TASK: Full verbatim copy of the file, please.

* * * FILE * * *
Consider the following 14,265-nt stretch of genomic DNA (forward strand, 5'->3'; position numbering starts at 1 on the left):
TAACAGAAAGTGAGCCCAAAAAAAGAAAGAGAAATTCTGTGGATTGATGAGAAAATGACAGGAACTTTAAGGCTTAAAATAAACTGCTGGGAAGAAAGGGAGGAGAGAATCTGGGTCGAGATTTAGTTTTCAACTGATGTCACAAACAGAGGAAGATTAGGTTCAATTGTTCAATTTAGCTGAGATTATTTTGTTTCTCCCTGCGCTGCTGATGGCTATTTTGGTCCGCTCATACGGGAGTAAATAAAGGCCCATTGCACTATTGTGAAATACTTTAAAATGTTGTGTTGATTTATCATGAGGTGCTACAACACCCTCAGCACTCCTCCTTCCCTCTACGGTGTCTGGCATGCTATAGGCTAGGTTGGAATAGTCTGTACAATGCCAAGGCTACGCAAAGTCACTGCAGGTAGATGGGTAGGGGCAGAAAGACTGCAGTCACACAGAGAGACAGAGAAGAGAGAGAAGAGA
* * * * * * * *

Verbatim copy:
Consider the following 14,265-nt stretch of genomic DNA (forward strand, 5'->3'; position numbering starts at 1 on the left):
TAACAGAAAGTGAGCCCAAAAAAAGAAAGAGAAATTCTGTGGATTGATGAGAAAATGACAGGAACTTTAAGGCTTAAAATAAACTGCTGGGAAGAAAGGGAGGAGAGAATCTGGGTCGAGATTTAGTTTTCAACTGATGTCACAAACAGAGGAAGATTAGGTTCAATTGTTCAATTTAGCTGAGATTATTTTGTTTCTCCCTGCGCTGCTGATGGCTATTTTGGTCCGCTCATACGGGAGTAAATAAAGGCCCATTGCACTATTGTGAAATACTTTAAAATGTTGTGTTGATTTATCATGAGGTGCTACAACACCCTCAGCACTCCTCCTTCCCTCTACGGTGTCTGGCATGCTATAGGCTAGGTTGGAATAGTCTGTACAATGCCAAGGCTACGCAAAGTCACTGCAGGTAGATGGGTAGGGGCAGAAAGACTGCAGTCACACAGAGAGACAGAGAAGAGAGAGAAGAGA